How I learned to stop worrying and love the Washington/Baltimore/Arlington Combined Statistical Area
And how to make it work as one city
Cities are fundamental to understanding the geography of human life.
But the “city” as a set of political lines on a map has a tenuous relationship with the city as a set of economic and social relationships. My mom grew up in F
lushing in Queens and would tell stories about going “into the city” (by which she meant Manhattan) from her house. I have friends in the Alamo Heights exclave who describe themselves as living in San Antonio. And certainly, when my dad was living for a few months in Santa Monica and I visited him, I told people I was going to Los Angeles.
We often talk about a metropolitan area (a city and its suburbs) as a unit. Many more people live in the City of Austin than in the City of Atlanta, but Atlanta feels like a much larger city — more pro sports teams, much bigger airport, more corporate HQs — because the Atlanta metropolitan area is dramatically larger than the Austin metropolitan area. By the same token, Jacksonville is only a bigger city than D.C. in the very technical sense that the municipality was merged with Duvall County, so its boundaries are extremely expansive.
In the United States, metro areas are defined by the Office of Management and Budget, which looks at commuting flows between counties and then groups them together into larger areas.
They compute this in a few different ways. There’s the Metropolitan Statistical Area (MSA), the Micropolitan Statistical Area (μSA), and the Combined Statistical Area (CSA). A μSA is basically a one-county metro area — a small city and its surrounding area — while MSAs and CSAs are big cities and their suburbs, with the MSA definition being narrower and the CSA more expansive. In some cases, narrow versus wide is pretty straightforward. My in-laws live in Kerr County, Texas in the Kerrville Micropolitan Statistical Area adjacent to the San Antonio MSA. The San Antonio CSA expands to include Kerr County. And I think that describes the area well — it’s not quite a suburb of San Antonio (when you drive on I-10 past Boerne there’s a distinct gap in development until you hit Comfort, which is very small, and then another one between Comfort and Kerrville), but it’s close. With another decade or two of Texas-sized population growth, it probably will be.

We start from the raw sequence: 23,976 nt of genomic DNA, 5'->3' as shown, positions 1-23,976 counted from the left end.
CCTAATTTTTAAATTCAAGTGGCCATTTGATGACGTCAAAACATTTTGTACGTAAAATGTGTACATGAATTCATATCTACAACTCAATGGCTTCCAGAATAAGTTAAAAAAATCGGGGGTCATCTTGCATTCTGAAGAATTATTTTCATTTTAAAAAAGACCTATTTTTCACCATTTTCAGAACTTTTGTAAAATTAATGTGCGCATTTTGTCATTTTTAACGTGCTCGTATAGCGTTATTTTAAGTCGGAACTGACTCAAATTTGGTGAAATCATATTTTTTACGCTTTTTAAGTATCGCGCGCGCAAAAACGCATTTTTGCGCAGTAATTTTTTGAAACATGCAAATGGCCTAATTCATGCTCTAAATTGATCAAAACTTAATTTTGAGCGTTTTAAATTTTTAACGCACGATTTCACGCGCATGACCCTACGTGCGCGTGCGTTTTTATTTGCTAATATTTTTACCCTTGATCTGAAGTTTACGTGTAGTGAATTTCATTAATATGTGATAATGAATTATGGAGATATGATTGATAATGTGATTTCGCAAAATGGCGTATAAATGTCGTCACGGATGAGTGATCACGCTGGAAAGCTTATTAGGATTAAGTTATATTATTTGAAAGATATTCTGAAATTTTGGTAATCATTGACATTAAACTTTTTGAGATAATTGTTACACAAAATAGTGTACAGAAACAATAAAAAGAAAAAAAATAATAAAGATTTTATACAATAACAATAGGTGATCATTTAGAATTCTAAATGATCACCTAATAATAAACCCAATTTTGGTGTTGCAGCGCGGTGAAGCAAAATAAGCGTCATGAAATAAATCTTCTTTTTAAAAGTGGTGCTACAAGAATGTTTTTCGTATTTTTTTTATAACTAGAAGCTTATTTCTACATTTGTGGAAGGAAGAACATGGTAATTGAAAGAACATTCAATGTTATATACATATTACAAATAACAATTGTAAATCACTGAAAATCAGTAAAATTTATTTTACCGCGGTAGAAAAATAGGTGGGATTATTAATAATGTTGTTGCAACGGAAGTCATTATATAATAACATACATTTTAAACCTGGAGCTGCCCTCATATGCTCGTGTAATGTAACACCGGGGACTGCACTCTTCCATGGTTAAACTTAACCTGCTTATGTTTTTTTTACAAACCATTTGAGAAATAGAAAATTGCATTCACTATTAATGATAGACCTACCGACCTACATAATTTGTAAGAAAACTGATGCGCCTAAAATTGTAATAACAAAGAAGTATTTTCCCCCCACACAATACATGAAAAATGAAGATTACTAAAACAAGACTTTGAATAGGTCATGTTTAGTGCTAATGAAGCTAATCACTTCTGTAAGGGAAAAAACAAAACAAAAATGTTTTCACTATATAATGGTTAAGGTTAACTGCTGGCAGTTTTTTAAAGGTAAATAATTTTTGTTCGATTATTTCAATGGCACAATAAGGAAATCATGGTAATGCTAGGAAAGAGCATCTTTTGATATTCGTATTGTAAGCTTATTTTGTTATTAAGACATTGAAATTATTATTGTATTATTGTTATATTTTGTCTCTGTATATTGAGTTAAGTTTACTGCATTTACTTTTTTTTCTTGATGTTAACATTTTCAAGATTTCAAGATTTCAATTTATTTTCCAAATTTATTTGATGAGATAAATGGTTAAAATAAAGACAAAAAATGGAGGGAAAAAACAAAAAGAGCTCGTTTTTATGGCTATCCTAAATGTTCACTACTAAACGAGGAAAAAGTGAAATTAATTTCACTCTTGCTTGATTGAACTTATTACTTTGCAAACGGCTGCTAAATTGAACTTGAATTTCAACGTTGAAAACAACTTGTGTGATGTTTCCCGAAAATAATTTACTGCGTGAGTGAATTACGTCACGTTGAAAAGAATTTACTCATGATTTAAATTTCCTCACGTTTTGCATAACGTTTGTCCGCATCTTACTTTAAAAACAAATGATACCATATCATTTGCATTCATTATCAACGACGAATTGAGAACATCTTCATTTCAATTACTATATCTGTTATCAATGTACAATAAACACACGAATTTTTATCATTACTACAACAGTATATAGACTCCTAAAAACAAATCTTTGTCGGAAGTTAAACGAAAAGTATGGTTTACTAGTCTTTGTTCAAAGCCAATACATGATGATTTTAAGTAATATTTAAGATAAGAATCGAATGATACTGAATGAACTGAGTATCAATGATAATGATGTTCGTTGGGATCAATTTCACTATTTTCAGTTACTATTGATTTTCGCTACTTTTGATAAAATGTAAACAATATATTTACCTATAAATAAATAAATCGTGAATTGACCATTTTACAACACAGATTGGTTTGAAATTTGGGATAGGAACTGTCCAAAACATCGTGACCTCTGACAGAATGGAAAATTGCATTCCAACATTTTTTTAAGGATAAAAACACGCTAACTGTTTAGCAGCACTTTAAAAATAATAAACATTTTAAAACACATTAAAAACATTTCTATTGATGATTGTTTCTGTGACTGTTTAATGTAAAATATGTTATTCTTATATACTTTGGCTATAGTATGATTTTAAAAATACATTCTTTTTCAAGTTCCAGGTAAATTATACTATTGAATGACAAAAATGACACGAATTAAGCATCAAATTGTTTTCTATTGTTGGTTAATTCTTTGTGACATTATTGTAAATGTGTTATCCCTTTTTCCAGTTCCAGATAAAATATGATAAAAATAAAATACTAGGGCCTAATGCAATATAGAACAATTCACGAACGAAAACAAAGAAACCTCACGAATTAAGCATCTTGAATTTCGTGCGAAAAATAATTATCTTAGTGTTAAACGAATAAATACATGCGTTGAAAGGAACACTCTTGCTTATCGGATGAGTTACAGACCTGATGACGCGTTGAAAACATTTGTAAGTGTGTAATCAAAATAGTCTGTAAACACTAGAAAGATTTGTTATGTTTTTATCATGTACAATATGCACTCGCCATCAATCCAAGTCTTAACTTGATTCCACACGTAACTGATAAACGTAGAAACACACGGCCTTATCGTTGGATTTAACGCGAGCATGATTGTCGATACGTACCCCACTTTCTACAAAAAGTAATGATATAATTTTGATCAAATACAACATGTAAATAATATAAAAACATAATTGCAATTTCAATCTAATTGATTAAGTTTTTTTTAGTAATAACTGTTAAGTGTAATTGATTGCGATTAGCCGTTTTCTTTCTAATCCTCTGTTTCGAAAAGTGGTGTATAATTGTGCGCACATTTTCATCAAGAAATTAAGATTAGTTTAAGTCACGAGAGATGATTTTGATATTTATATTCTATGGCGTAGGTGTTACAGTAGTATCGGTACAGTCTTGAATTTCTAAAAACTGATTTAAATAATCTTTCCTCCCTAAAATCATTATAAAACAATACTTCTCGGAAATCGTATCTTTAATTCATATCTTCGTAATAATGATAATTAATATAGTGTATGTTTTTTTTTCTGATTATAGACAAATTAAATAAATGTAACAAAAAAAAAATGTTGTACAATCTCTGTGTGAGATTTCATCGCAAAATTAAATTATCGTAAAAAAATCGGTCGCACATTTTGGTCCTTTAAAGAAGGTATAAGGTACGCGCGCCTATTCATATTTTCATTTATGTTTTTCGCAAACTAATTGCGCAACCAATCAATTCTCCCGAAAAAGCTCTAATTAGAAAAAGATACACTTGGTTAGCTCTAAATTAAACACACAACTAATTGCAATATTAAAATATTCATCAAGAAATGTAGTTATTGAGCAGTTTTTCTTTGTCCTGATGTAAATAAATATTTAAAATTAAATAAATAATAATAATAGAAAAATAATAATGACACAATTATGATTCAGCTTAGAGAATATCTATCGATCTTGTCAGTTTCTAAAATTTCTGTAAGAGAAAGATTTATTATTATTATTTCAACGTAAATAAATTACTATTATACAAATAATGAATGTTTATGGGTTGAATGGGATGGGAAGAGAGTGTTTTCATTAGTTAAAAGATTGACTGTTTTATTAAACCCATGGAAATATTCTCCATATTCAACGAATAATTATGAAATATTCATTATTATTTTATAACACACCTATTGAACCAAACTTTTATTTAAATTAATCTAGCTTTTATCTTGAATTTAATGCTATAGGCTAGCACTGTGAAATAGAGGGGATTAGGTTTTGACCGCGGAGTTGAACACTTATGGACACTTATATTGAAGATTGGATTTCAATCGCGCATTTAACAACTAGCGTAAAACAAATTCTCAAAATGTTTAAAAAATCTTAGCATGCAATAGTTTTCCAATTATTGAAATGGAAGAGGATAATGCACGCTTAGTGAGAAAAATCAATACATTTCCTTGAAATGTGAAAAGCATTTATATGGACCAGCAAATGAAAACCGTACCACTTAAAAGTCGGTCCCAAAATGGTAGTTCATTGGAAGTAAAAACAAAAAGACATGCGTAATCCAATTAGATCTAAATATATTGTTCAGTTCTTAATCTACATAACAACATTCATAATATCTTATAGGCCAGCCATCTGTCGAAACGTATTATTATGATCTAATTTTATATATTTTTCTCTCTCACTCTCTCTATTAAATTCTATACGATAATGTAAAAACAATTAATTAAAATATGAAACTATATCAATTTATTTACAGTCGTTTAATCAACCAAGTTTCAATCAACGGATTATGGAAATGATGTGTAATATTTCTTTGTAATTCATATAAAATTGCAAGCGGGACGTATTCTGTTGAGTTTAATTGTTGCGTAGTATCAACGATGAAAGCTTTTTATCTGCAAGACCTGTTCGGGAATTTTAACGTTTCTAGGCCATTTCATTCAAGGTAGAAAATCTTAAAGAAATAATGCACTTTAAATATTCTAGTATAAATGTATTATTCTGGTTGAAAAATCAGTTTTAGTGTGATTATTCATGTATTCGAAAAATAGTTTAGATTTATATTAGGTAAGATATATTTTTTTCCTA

But in other cases, the move from MSA to CSA involves combining two distinct metro areas, which brings us to today’s topic: the Washington MSA and the Baltimore MSA combine to form a single Combined Statistical Area. I used to hate this idea, but I’ve come to accept it. And I think all residents of Balt-Wash should come together to think about how we can make a cohesive metro area work better.
The case for CSAs
Here in the northeast, we are clannish and parochial. If you go from D.C. to New York, you pass through several distinct dialect zones and sports fandoms. Providence has a different set of organized crime than Boston.
You go from hoagie to hero to grinder.
And in that context, to say that D.C. and Baltimore are the same city is absurd. In D.C. we have a popular football team. There is also a robust local tradition of anti-fandom grounded in the franchise’s historic racism, which induces a minority of Washingtonians to root for the local team’s longtime rivals the Dallas Cowboys. But there are no Ravens fans. Or, rather, my one friend who grew up in Baltimore is a Ravens fan, just like people who move here from Boston root for the Patriots. When the Nationals came to town it was a big deal because previously, D.C. did not have a baseball team. We didn’t have the Orioles, because we are not a suburb of Baltimore.
But I did see a truck in my neighborhood recently that was repping the Os and the Capitals. And if residents of Charm City and its suburbs are willing to open their hearts to D.C.’s hockey team, maybe they’d love the Wizards, too, if the Wizards weren’t terrible. Maybe we could all just be one big city?
The CSA makes more sociological sense on the west coast.
If you go by MSAs, the 13th largest city in the country is Riverside, California. Riverside, according to the stats, is bigger than major cities like Detroit, Seattle, Minneapolis, or Denver. But what the fuck is Riverside, California? They don’t have a distinctive regional accent or cuisine. They don’t have any pro sports teams.
The answer, if you look on a map, is that the “Riverside-San Bernardino-Ontario Metropolitan Statistical Area” is just an extension of the general sprawl around Los Angeles. People there will make wildly overstated claims about Kobe Bryant, and if they want to go to Paris or Tokyo they get a direct flight from LAX. And indeed, the OMB’s CSA version of Los Angeles includes Riverside.
If you go by MSAs further north in the state, then San Francisco and Oakland are part of a single metro area, but San Jose is a separate metro area that includes Palo Alto and Mountain View but not Menlo Park, which is in San Mateo county and therefore part of the San Francisco MSA. The 49ers not only play outside of the City of San Francisco (which is typical for an NFL team), they’re not even in the San Francisco metro area, which seems nuts.
If you go by the CSA definition instead, it’s all one big metro (“the Bay Area”) with multiple activity nodes. And that makes a lot more sense. So I’m ready to let go of my northeastern parochialism and embrace it, in part because of lifestyle changes induced by Covid-19.